Almost 2,000 infected with Ebola in DRC as spread of disease accelerates

New cases reported at a rate of about 10 every day while some 1,346 people have died

Health workers dressed in Ebola protective suits place a coffin containing the body of an Ebola patient to a truck at an Ebola treatment centre in the DRC. Photograph: Baz Ratner/Reuters

Health workers dressed in Ebola protective suits place a coffin containing the body of an Ebola patient to a truck at an Ebola treatment centre in the DRC. Photograph: Baz Ratner/Reuters

 

More than 2,000 people have been infected with Ebola in the Democratic Republic of the Congo (DRC), the health ministry has said, and aid agencies expressed concern over the accelerating spread of the disease.

So far there have been 1,914 confirmed and 94 probable cases of infection with the virus, making the outbreak, which was declared in August last year, the second largest in history. New cases are being reported at a rate of about 10 every day. Some 1,346 people have died.

It took 224 days for the landmark figure of 1,000 confirmed and probable cases to be reached. But it has taken only 71 days to reach 2,000 such cases.

“We are now seeing eight to 20 cases recorded each day, a number that is very likely an underestimate,” said Tariq Riebl, the emergency response director at the International Rescue Committee (IRC). “Just a few months ago, we were only seeing three to five cases a day. To see such a spike in cases at this stage in the outbreak means a drastic change is required. This response requires a total and complete reset.”

Violence by armed groups and community mistrust have severely undermined attempts to halt the epidemic, forcing health workers to suspend vaccination and treatment work. Last week, DRC’s military forces killed 26 rebels from one local militia in a clash near the city of Beni.

The acute insecurity has prevented vaccination teams from getting to some areas, while many people fear going to Ebola treatment centres, choosing instead to stay at home and risk transmitting the disease to carers and neighbours.

In some areas, health workers are afraid to wear protective equipment because they fear they will be targeted by armed groups, the World Health Organization has said.

“Community members do not trust medical staff and aid organisations, and are not coming into health facilities when they show Ebola symptoms,” said Mr Riebl. “In Butembo, the current epicentre of the outbreak, doctors and nurses are being threatened and health centres attacked regularly, hampering the response and forcing the IRC and other aid agencies to frequently suspend operations.”

Some in the affected communities believe the outbreak is fake news spread by rapacious NGOs and the UN to justify their presence in the country and allow the extraction of valuable mineral resources. Others believe the outbreak was deliberately created for the same reason.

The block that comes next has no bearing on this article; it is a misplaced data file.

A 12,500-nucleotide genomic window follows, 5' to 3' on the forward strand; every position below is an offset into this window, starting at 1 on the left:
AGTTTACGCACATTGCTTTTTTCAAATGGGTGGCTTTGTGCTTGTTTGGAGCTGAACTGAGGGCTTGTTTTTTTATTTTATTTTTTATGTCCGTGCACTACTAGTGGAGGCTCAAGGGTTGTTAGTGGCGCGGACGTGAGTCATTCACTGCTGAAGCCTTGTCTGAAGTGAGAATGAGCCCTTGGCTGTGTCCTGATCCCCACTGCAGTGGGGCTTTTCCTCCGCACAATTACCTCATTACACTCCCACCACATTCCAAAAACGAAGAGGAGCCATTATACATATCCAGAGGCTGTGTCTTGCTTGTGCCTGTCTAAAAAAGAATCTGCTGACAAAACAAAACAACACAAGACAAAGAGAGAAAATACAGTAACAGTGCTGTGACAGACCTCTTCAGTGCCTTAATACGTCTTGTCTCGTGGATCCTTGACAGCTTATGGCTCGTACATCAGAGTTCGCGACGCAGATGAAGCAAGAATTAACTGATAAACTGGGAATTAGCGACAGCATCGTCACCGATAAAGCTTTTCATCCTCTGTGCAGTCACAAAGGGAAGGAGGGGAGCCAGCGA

“To say that things are not going well is an understatement. It’s time the international community wakes up to the severity of this crisis,” said Mr Riebl.

Though a decline in the number of new confirmed Ebola virus disease cases was reported last week, experts said the figures should be interpreted with caution given the complex operating environment and fragility of the security situation.

The UN has been urged by charities to ramp up Ebola prevention work in DRC to the highest level of emergency response.

Only three crises - Yemen, Syria and Mozambique - are treated as the equivalent of a level-three response, activated when agencies are unable to meet needs on the ground.

Rory Stewart, the UK’s international development secretary, called for “a global effort”.

“This outbreak is potentially devastating for the region,” he said. “It could spread easily to neighbouring provinces and even to neighbouring countries. We need more people on the ground to help coordinate efforts to contain this deadly disease. We need to act fast, and we need to act generously.”

Last month, the UN announced several measures to strengthen its response, including the appointment of a new emergency co-ordinator, David Gressly.

Aid agencies, infectious disease experts and the WHO say it will be very hard to bring this outbreak under control, even though they have had vaccines and experimental drugs from the outset.

There is almost no functioning state in much of eastern DRC and an almost total lack of basic services such as power, education, roads or healthcare. The authority of the government only extends to the edges of urban areas.–Guardian